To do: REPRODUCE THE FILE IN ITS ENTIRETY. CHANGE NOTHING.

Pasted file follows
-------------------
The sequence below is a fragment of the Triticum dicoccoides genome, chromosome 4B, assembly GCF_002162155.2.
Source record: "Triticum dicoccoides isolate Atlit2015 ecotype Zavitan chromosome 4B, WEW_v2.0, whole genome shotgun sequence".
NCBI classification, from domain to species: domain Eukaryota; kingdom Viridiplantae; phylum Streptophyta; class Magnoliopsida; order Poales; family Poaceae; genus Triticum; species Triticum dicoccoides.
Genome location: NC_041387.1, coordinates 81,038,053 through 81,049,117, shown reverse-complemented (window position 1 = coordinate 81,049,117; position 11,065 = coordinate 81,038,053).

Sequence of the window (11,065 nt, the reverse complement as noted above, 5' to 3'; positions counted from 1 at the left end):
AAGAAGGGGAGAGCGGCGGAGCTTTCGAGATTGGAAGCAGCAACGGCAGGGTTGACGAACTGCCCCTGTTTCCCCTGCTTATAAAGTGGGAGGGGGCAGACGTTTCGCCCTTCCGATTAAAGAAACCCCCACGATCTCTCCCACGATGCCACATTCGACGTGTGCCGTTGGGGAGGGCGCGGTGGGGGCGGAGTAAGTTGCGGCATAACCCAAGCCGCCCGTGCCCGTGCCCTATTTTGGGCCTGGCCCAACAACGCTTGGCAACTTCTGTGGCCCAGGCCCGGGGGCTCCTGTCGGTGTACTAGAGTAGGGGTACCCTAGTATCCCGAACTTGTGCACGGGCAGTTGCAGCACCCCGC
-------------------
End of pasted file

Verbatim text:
The sequence below is a fragment of the Triticum dicoccoides genome, chromosome 4B, assembly GCF_002162155.2.
Source record: "Triticum dicoccoides isolate Atlit2015 ecotype Zavitan chromosome 4B, WEW_v2.0, whole genome shotgun sequence".
NCBI classification, from domain to species: domain Eukaryota; kingdom Viridiplantae; phylum Streptophyta; class Magnoliopsida; order Poales; family Poaceae; genus Triticum; species Triticum dicoccoides.
Genome location: NC_041387.1, coordinates 81,038,053 through 81,049,117, shown reverse-complemented (window position 1 = coordinate 81,049,117; position 11,065 = coordinate 81,038,053).

Sequence of the window (11,065 nt, the reverse complement as noted above, 5' to 3'; positions counted from 1 at the left end):
AAGAAGGGGAGAGCGGCGGAGCTTTCGAGATTGGAAGCAGCAACGGCAGGGTTGACGAACTGCCCCTGTTTCCCCTGCTTATAAAGTGGGAGGGGGCAGACGTTTCGCCCTTCCGATTAAAGAAACCCCCACGATCTCTCCCACGATGCCACATTCGACGTGTGCCGTTGGGGAGGGCGCGGTGGGGGCGGAGTAAGTTGCGGCATAACCCAAGCCGCCCGTGCCCGTGCCCTATTTTGGGCCTGGCCCAACAACGCTTGGCAACTTCTGTGGCCCAGGCCCGGGGGCTCCTGTCGGTGTACTAGAGTAGGGGTACCCTAGTATCCCGAACTTGTGCACGGGCAGTTGCAGCACCCCGC